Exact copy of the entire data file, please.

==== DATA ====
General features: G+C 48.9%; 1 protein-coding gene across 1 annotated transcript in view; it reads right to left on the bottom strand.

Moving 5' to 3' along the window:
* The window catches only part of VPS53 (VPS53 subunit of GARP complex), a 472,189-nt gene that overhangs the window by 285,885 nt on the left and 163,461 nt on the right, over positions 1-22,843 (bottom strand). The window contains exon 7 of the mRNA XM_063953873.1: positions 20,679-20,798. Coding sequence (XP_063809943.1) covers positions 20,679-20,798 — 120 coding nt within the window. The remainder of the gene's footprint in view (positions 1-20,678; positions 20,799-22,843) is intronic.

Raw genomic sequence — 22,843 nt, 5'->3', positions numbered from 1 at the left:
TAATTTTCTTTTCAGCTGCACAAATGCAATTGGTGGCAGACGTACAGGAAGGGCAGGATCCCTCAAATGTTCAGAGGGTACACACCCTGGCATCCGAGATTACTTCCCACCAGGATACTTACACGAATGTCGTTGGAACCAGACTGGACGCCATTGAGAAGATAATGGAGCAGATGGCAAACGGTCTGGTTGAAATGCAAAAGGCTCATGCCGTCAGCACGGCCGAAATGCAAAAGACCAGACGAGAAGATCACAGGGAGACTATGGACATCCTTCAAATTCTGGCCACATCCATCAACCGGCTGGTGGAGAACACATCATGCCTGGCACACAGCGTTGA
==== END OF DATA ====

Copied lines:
General features: G+C 48.9%; 1 protein-coding gene across 1 annotated transcript in view; it reads right to left on the bottom strand.

Moving 5' to 3' along the window:
* The window catches only part of VPS53 (VPS53 subunit of GARP complex), a 472,189-nt gene that overhangs the window by 285,885 nt on the left and 163,461 nt on the right, over positions 1-22,843 (bottom strand). The window contains exon 7 of the mRNA XM_063953873.1: positions 20,679-20,798. Coding sequence (XP_063809943.1) covers positions 20,679-20,798 — 120 coding nt within the window. The remainder of the gene's footprint in view (positions 1-20,678; positions 20,799-22,843) is intronic.

Raw genomic sequence — 22,843 nt, 5'->3', positions numbered from 1 at the left:
TAATTTTCTTTTCAGCTGCACAAATGCAATTGGTGGCAGACGTACAGGAAGGGCAGGATCCCTCAAATGTTCAGAGGGTACACACCCTGGCATCCGAGATTACTTCCCACCAGGATACTTACACGAATGTCGTTGGAACCAGACTGGACGCCATTGAGAAGATAATGGAGCAGATGGCAAACGGTCTGGTTGAAATGCAAAAGGCTCATGCCGTCAGCACGGCCGAAATGCAAAAGACCAGACGAGAAGATCACAGGGAGACTATGGACATCCTTCAAATTCTGGCCACATCCATCAACCGGCTGGTGGAGAACACATCATGCCTGGCACACAGCGTTGA